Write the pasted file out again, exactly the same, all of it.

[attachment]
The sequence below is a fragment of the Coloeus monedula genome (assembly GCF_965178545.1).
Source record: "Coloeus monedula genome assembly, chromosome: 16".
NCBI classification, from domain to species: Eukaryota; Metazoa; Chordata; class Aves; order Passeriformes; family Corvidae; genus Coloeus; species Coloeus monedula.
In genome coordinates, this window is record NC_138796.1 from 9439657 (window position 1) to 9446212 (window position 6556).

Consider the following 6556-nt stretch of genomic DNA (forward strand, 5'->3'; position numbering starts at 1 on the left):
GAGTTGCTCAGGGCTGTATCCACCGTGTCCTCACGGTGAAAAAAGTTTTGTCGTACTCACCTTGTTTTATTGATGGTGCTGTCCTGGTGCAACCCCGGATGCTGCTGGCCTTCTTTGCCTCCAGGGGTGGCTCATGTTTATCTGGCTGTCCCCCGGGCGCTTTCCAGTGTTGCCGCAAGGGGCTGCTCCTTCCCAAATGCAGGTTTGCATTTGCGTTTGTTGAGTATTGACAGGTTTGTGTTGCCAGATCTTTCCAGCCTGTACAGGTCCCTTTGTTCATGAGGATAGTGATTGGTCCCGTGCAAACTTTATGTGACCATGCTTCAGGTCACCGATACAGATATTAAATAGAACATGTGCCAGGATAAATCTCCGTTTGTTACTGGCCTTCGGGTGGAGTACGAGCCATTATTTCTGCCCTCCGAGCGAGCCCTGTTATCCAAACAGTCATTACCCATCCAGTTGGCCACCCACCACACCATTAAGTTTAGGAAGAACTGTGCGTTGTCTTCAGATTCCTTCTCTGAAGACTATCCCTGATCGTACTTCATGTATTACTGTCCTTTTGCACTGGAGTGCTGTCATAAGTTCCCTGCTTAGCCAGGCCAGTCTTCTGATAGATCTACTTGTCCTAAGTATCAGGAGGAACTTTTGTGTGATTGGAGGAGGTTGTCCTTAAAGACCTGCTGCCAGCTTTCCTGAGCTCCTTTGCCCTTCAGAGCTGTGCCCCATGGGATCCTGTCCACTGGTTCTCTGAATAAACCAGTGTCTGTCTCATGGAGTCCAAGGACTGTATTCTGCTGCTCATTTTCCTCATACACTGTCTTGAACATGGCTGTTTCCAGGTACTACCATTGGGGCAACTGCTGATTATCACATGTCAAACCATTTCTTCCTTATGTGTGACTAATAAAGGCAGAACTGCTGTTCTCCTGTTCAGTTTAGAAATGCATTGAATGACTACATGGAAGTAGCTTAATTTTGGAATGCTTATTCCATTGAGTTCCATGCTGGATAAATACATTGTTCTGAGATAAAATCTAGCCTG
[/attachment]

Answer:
The sequence below is a fragment of the Coloeus monedula genome (assembly GCF_965178545.1).
Source record: "Coloeus monedula genome assembly, chromosome: 16".
NCBI classification, from domain to species: Eukaryota; Metazoa; Chordata; class Aves; order Passeriformes; family Corvidae; genus Coloeus; species Coloeus monedula.
In genome coordinates, this window is record NC_138796.1 from 9439657 (window position 1) to 9446212 (window position 6556).

Consider the following 6556-nt stretch of genomic DNA (forward strand, 5'->3'; position numbering starts at 1 on the left):
GAGTTGCTCAGGGCTGTATCCACCGTGTCCTCACGGTGAAAAAAGTTTTGTCGTACTCACCTTGTTTTATTGATGGTGCTGTCCTGGTGCAACCCCGGATGCTGCTGGCCTTCTTTGCCTCCAGGGGTGGCTCATGTTTATCTGGCTGTCCCCCGGGCGCTTTCCAGTGTTGCCGCAAGGGGCTGCTCCTTCCCAAATGCAGGTTTGCATTTGCGTTTGTTGAGTATTGACAGGTTTGTGTTGCCAGATCTTTCCAGCCTGTACAGGTCCCTTTGTTCATGAGGATAGTGATTGGTCCCGTGCAAACTTTATGTGACCATGCTTCAGGTCACCGATACAGATATTAAATAGAACATGTGCCAGGATAAATCTCCGTTTGTTACTGGCCTTCGGGTGGAGTACGAGCCATTATTTCTGCCCTCCGAGCGAGCCCTGTTATCCAAACAGTCATTACCCATCCAGTTGGCCACCCACCACACCATTAAGTTTAGGAAGAACTGTGCGTTGTCTTCAGATTCCTTCTCTGAAGACTATCCCTGATCGTACTTCATGTATTACTGTCCTTTTGCACTGGAGTGCTGTCATAAGTTCCCTGCTTAGCCAGGCCAGTCTTCTGATAGATCTACTTGTCCTAAGTATCAGGAGGAACTTTTGTGTGATTGGAGGAGGTTGTCCTTAAAGACCTGCTGCCAGCTTTCCTGAGCTCCTTTGCCCTTCAGAGCTGTGCCCCATGGGATCCTGTCCACTGGTTCTCTGAATAAACCAGTGTCTGTCTCATGGAGTCCAAGGACTGTATTCTGCTGCTCATTTTCCTCATACACTGTCTTGAACATGGCTGTTTCCAGGTACTACCATTGGGGCAACTGCTGATTATCACATGTCAAACCATTTCTTCCTTATGTGTGACTAATAAAGGCAGAACTGCTGTTCTCCTGTTCAGTTTAGAAATGCATTGAATGACTACATGGAAGTAGCTTAATTTTGGAATGCTTATTCCATTGAGTTCCATGCTGGATAAATACATTGTTCTGAGATAAAATCTAGCCTG